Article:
There's something to be said about athletes who develop enough skill for a game through sheer enthusiasm, consistent passion, and perseverance that they can turn that love into a viable profession. Being paid to do what you love and creating happiness in those challenges, again and again, no matter what's happening in your life, is probably the closest you'll ever get to winning at life.
But in sports, there are some truly amazing distinctions to go after even on that high level, like the Olympics. When it comes to grand competitions, you could do worse than one where people are literally competing for an ancient glory that dates back to the times Olive Oil was used for pretty much everything (and we do mean everything). So why can't MLB players partake in the games?
Why can't MLB players play in the Olympics?
Is it because the Olympics Committee still hasn't forgiven the league for the Black Sox Scandal in the 1919 World Series or because they couldn't forgive what the game did to Harvey Keitel's character in Bad Lieutenant? No, neither of those are the answer, and if they were, then the IOC wouldn't have made it an official Olympic Sport in 1992.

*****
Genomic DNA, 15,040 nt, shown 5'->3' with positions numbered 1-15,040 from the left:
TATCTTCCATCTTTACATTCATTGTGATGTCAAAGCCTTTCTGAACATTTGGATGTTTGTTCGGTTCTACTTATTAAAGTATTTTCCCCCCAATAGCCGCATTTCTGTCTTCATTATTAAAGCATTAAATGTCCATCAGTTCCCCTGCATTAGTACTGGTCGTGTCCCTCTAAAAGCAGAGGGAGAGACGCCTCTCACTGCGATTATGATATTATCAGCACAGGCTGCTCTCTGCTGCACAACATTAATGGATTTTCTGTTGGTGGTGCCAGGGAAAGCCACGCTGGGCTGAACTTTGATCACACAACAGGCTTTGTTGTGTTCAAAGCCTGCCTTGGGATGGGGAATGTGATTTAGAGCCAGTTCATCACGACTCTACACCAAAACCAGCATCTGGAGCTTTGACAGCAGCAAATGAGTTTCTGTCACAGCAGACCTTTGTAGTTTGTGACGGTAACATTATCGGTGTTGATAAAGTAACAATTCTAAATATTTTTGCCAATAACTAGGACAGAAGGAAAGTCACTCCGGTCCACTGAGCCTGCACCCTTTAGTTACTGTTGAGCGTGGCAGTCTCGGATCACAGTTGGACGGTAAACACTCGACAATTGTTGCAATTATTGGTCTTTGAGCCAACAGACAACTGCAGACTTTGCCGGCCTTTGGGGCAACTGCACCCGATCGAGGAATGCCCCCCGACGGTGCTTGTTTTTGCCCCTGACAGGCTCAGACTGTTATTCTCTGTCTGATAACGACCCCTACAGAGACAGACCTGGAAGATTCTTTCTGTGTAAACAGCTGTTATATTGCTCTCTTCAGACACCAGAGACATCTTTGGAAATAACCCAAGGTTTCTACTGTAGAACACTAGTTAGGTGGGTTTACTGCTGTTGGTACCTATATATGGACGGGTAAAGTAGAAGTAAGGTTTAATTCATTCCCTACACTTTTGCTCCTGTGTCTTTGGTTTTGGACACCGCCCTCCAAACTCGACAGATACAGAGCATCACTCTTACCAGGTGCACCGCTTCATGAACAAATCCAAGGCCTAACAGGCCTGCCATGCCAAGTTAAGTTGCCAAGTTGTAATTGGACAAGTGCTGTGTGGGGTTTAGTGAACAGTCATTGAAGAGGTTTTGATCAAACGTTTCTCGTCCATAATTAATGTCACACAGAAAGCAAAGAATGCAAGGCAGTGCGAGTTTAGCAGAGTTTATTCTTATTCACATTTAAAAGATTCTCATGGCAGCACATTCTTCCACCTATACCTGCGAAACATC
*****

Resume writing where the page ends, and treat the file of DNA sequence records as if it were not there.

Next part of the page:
Some of the NBA's top professionals players play in the Olympic Games, so why aren't top Major League Baseball stars headed to the Olympics to show the world why it's considered America's past time?
The reason is simple — money.
Sporting News writes, "While the USA Olympic baseball roster holds some journeyman players who have made their bones in the major leagues, the majority of the roster is comprised of minor-league guys and players who are on the doorstep of MLB teams."
And that's because "unlike Nippon Professional Baseball — Japan's top baseball circuit — which shuts down for the Olympics, Major League Baseball doesn't pause for two weeks to allow its stars to play on Team USA."
So that means big stateside franchises aren't going to let their players that they shelled out big bucks for go and play around the globe while they've got games to commit to in the states.
However, in 2020, the MLB and MLBPA, along with the International Baseball Federation, created a rule that allowed players who weren't on a team's 40-man roster to join in on the games.
So unless you're a die-hard baseball fan, then you're probably not going to recognize the players representing the United States out on the field. But there are still some former stars and up-and-coming players who are showcasing their skills.
Not all MLB players are happy about franchises being unwilling to risk their players getting injured abroad for a chance at gold medal glory.
Philadelphia Phillies outfielder Bryce Harper said per ESPN, "The 2020 Olympics, in Japan. And you're not sending big league guys? Are you kidding me? You want to grow the game as much as possible and you're not going to let us play in the Olympics because you don't want to [lose] out on money for a two-week period? OK, that's dumb."